Happy Christmas, LusiTrees! As all the faithful readers cuddle around their laptops with their mugs of hot cocoa to warm their hands against the glowing Editorial Miscellany, I am myself away from the computer. Today is the day I am celebrating with my family, but thanks to beautiful scheduling technology, I am still able to bring everybody holiday cheer in the form of talking about middling RPGs.
Kingdom Hearts is a very strange series.
When I played through Kingdom Hearts Final Mix via the 1.5 collection earlier in the year, I was struck by just how bad the game was compared to my memory. I had always argued for it being the better of the two console iterations, but the levels are not designed with the game’s gameplay in mind, the gummy ship is a disaster, very few of the Disney worlds are interesting, and the gameplay does not show its true colours until very near the end. Now that I am almost finished Kingdom Hearts II Final Mix via the 2.5 collection, the series admittedly fascinates me. I have new perspective on the original in that I feel its levels were at least aspiring – albeit failing – to be interesting mazes for the player to come to get to know. I realized this because while Kingdom Hearts II‘s level design is far more suited to the physics and style of gameplay, it removes almost any pretense of exploration.
Only in the very final version of Twilight Town does the game show what it could be if it was not held back by its own baffling dichotomy. That is to say that Kingdom Hearts II is both an absolutely terrible, hollow game and a complicated, satisfying one at the same time. Bloated by passable minigames and largely irrelevant Disney worlds, Kingdom Hearts II is rarely allowed to be what it wants to be. When the gameplay is set in original worlds, it is at its most interesting by a long shot.
The Kingdom Hearts series – including the first one – really does a wonderful job of using 3D space as a platform for traditional RPG gameplay. On the easier modes, it is just a button-masher, but on more challenging modes it forces players to use the same conservation tactic-inspiring, risk-taking, on-the-fly strategy-inducing, and stat building management gameplay that are so compelling about the best RPGs. But only on rare occasions is the game nothing more than an area to level up and practice fighting. The long droughts of the Disney levels (especially the first pass of them in KHII) were only entertaining when they were novel and they were only novel when I was younger.
Nomura says that the series is going to grow up with its audience, but as fun as Dream, Drop Distance was, the way its gameplay tied to the rest of the game did not really bring me confidence.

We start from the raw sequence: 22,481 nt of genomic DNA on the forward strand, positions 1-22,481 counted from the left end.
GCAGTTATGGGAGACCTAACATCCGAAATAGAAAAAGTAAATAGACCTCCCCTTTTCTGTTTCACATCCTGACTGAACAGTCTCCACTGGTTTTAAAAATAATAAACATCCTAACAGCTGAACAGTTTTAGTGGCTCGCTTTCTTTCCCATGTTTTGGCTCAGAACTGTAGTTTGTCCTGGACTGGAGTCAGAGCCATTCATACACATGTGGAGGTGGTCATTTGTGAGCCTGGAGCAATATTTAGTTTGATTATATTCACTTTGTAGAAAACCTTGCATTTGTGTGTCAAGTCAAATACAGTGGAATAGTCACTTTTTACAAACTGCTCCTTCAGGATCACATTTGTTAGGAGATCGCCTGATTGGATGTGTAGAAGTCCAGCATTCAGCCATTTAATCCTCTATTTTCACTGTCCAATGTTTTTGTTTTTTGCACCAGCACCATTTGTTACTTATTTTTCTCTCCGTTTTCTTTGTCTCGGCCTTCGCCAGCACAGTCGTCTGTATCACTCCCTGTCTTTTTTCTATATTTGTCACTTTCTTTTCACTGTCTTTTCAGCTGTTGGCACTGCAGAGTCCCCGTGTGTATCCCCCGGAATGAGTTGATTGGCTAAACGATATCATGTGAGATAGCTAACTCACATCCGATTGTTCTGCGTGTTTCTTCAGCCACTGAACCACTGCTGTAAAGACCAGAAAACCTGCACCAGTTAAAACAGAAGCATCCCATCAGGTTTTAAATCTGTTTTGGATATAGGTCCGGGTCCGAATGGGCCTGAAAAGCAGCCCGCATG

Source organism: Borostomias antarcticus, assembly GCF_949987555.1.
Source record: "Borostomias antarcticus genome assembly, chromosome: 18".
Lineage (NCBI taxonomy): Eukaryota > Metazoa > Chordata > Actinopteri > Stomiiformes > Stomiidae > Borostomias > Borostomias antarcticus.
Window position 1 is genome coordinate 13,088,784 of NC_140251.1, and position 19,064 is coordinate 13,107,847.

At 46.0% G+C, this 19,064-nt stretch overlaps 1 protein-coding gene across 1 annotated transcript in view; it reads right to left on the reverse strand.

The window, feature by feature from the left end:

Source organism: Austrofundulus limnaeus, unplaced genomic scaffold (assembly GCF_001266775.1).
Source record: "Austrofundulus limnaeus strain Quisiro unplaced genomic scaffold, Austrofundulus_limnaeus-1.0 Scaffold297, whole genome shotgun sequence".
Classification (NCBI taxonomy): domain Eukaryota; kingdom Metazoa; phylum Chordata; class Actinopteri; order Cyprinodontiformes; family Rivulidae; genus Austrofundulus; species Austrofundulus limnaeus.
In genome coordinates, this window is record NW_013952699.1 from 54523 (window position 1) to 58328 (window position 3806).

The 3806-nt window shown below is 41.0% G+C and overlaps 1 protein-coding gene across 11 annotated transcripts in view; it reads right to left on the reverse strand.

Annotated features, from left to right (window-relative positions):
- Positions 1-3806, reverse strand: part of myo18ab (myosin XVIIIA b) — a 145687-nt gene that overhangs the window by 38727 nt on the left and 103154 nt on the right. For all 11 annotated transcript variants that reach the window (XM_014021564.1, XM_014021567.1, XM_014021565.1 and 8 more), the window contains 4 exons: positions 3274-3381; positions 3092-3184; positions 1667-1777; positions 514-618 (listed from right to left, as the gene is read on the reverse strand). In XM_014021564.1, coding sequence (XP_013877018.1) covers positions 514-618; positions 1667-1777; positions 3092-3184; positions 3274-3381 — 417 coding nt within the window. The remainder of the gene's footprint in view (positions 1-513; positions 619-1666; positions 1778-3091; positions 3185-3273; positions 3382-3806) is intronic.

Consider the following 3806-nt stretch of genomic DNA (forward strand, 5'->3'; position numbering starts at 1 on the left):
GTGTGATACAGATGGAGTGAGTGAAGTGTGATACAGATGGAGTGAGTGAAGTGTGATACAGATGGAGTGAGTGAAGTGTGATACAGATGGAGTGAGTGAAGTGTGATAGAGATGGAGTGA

I think I am fascinated by Kingdom Hearts because unlike the largely soulless Dragon Age: Inquisition, it is a series with vision from both a story and gameplay perspective. Sure, the story is largely driven by sentiment and overwrought, undisciplined writing, but Nomura really is trying to say something interesting, although his communication is often poor. Same goes for the gameplay. There is an unique and extraordinarily fun experience to be found in Kingdom Hearts, but I only know about it because I could suffer all the awfulness when I was younger and now I do not have to pretend to like the terrible parts.
I mean, the musical numbers in Atlantica?
I mean, trying and horribly failing to recreate iconic and thrilling scenes from Pirates of the Caribbean?
Kingdom Hearts II is just too large of a game with too unfocused of a director to ever really come into its own. It is very far from a great game, but there is greatness in it. I am just not sure that Nomura himself is aware of his strengths and weaknesses. If Kingdom Hearts III ever gets completed, I have no reason to believe that it will not just be a slightly improved version of Kingdom Hearts II. I say slightly improved because Birth by Sleep and Dream, Drop, Distance show encouraging signs of gameplay possibilities.
What I am really trying to say is that I think in a few years, this generation is going to mark the return of JRPG dominance. The technology moved too fast for such an ambitious genre, but things are leveling out. Not that Kingdom Hearts is going to lead the charge, but I will be very glad to see it amidst the current gaming landscape.
Tales of Steady Improvement
Not including Xillia 2 which seems like more of the same, but slightly worse as a complete package. Tales of Heart R was a self-Christmas present and it is surprising me. Tales is a series I assumed I would have outgrown by now, but it continually surprises me as a series that is actually able to improve and not just iterate. Like with many companies, hiring a good writer or two is the biggest thing keeping it in “middling” territory instead of “good” territory. Story and gameplay pacing has been very good in the last three games I have played in the series, although themes are weak and while the stories tend to be sincere, I would not argue for the same sort of vision that I attribute to Kingdom Hearts. The Tales games are just fun as RPGs. There tend to be the right number and sorts of things to level up that they are worthwhile sinks.
Or I do not know, I am actually quite sick and maybe just want to play a mediocre RPG. I cannot think straight enough to talk properly about Tales. Give me a break, it is Christmas.
On that note, LusiGifts, what did you all get me? Did you pitch in for a car? Because that was a dumb idea, I do not even have my license. Get it together, guys.